Jamal Msebele says riots in his native London neighborhood last August hit close to home.
The unrest was sparked by the shooting of a 29-year-old London resident by police. Peaceful protests soon turned into widespread looting and arson throughout several London neighborhoods.
“The riots were literally on my doorstep,” said Msebele, who lives in East Ham, a suburban district in East London. “It was a very interesting experiencing, I guess, because the area is kind of an impoverished area and it’s not very rich. So in terms of people robbing shops and whatnot, it’s not an everyday occurrence. But to see such a mass of people doing it in an organized way was a shock.”
Msebele shared that experience in a spoken word poem with about 200 people on Nov. 3, during Oak Park and River Forest High School’s annual fall Spoken Word Showcase. Msebele was joined by five other Londoners at the showcase, including his mother, Sifundo, herself a poet. They performed a group poem as well as individual pieces during last Thursday’s show.
For the last eight years, London teen poets have visited OPRF for a week-long exchange program. And each year the Londoners perform with OPRF’s Spoken Word Club in the fall show. The exchange program almost fell through due to a lack of funding, but private donors stepped in to keep the program alive this year.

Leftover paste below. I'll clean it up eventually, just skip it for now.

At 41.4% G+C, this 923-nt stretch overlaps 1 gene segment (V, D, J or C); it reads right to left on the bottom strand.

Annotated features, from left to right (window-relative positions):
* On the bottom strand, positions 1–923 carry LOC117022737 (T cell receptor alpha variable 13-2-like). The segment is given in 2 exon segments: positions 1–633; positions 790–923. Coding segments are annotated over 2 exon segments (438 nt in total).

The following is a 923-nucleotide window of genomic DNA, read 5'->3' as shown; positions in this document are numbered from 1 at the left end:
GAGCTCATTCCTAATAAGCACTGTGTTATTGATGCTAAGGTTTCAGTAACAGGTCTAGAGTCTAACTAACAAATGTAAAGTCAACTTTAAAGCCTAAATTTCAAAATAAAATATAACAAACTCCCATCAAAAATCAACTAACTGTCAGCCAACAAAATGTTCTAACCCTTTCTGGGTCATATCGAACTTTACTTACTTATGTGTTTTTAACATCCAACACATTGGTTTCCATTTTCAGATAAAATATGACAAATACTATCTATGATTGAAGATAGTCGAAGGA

Thursday night’s show inside the Little Theater at OPRF was packed. Tickets sold out days before the performance, said Peter Kahn, the Spoken Word Club’s sponsor and an English teacher at the high school. The London poets planned to perform pieces about the riots before making their trip to the U.S.
The London Teenage Poetry Slam normally sends the highest-scoring teams to the United States, but funding woes resulted in just four poets and two adults coming this year. A couple of the poets have been to the states before. The group visited Chicago sites, including downtown, and met other American poets. Last Monday, they did a workshop with students at Julian Middle School. They performed some poetry for OPRF’s Spoken Word Club during a morning period last Thursday, and also played music from artists in their country for the students on their iPods.
For those visiting the U.S. and Chicago for the first time, it was a pleasant “culture shock.”
“Just from being here and being around the school and the teachers, it just shows me how different the culture is here,” said Jennifer Perry. “I said it felt like a film at first, and it still does, but the people are so different than back in London. It’s a different lifestyle. People are friendly, people want to talk, they want to laugh, they want to smile. It’s just completely different.”